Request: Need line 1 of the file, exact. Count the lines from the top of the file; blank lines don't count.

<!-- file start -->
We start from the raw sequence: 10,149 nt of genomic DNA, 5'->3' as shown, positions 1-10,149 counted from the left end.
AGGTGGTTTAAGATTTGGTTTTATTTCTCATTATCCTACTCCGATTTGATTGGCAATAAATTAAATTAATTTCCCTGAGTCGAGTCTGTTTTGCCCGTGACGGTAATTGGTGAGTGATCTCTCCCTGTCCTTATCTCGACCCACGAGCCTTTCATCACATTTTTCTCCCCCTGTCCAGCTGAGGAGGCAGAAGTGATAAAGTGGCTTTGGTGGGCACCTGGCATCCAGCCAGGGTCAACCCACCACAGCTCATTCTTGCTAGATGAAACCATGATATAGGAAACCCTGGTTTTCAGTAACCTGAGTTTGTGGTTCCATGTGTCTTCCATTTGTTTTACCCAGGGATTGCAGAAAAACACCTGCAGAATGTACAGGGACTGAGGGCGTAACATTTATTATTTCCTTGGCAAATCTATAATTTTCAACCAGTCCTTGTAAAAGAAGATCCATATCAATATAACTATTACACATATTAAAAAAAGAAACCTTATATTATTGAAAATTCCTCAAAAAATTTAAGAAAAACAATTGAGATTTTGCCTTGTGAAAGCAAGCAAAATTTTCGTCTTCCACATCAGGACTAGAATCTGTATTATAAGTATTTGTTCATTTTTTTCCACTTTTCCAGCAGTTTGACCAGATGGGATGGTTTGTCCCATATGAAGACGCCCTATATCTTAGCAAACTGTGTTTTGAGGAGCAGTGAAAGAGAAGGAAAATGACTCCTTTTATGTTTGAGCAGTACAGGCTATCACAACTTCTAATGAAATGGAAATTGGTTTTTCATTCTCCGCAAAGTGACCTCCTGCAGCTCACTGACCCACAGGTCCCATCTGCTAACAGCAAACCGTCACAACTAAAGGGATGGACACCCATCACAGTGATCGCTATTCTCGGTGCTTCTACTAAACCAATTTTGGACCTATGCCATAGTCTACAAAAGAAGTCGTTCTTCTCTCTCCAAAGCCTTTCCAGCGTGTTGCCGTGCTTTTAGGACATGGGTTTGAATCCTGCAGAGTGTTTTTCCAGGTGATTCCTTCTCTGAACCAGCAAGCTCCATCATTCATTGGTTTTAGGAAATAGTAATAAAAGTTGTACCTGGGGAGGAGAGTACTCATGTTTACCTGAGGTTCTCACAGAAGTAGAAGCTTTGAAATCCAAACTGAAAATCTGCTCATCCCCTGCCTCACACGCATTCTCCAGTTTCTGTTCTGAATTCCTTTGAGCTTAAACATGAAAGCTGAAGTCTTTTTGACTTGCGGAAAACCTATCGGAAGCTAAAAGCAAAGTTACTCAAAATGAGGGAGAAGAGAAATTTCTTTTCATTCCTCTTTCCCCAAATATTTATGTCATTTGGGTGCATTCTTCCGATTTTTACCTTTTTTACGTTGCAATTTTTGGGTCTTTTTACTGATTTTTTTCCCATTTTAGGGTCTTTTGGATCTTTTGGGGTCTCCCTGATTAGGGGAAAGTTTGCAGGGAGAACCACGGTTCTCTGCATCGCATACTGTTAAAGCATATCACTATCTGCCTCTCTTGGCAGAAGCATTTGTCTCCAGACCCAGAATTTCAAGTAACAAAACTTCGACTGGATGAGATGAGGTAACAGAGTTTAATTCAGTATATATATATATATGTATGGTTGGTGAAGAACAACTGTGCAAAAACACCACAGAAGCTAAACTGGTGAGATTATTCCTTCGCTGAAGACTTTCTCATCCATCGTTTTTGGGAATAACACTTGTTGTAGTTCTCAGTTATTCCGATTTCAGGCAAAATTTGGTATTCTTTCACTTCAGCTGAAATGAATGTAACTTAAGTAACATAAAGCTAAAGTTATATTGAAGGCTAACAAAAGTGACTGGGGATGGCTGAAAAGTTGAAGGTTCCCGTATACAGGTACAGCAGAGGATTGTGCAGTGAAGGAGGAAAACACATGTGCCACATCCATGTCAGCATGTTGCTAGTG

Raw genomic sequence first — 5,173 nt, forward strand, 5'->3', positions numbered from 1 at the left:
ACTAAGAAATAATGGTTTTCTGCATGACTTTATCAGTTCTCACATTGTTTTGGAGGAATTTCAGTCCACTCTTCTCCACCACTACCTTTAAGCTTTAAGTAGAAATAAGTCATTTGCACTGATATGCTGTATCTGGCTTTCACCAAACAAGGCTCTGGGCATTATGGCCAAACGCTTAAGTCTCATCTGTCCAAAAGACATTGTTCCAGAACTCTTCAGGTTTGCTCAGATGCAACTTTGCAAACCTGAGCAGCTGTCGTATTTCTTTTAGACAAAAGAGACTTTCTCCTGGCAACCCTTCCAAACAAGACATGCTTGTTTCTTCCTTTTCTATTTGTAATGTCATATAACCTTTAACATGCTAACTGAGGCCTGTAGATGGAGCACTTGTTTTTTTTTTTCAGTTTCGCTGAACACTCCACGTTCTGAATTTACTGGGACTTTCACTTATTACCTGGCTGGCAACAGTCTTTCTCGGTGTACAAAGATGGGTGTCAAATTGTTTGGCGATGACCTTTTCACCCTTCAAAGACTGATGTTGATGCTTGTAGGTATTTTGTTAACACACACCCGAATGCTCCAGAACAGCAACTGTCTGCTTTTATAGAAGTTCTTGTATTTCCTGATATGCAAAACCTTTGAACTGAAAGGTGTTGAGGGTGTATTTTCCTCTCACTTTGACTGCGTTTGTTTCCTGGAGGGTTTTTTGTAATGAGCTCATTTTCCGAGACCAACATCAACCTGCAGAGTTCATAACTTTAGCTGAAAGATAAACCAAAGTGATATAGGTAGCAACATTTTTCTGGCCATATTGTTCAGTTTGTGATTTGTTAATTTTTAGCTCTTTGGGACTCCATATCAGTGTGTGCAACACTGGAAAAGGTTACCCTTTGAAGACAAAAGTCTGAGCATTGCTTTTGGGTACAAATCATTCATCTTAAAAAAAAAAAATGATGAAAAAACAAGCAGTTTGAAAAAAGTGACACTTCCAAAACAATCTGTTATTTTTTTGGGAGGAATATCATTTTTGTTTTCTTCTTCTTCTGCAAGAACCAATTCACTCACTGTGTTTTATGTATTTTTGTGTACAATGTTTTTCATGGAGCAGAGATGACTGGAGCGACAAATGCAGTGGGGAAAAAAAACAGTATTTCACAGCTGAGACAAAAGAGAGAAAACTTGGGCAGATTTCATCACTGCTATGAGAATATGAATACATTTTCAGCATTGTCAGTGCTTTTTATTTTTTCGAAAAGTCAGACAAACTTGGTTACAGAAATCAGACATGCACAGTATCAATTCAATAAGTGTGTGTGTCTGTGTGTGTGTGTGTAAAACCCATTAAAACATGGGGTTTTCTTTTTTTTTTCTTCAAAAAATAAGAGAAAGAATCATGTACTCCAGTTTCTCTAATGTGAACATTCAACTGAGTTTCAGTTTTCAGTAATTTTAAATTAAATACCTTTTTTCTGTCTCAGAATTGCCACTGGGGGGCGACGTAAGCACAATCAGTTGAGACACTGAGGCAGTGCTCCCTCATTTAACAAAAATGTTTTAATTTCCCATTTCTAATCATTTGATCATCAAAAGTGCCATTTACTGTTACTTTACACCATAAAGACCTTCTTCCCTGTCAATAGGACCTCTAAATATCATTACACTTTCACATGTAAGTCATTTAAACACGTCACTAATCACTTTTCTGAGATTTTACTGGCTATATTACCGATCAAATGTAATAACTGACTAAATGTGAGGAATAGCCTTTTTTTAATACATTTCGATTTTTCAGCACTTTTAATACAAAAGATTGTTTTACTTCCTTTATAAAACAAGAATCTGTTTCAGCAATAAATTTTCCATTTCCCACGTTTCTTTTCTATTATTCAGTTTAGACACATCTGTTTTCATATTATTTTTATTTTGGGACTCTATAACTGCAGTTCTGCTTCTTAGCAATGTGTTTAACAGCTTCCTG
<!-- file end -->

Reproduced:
We start from the raw sequence: 10,149 nt of genomic DNA, 5'->3' as shown, positions 1-10,149 counted from the left end.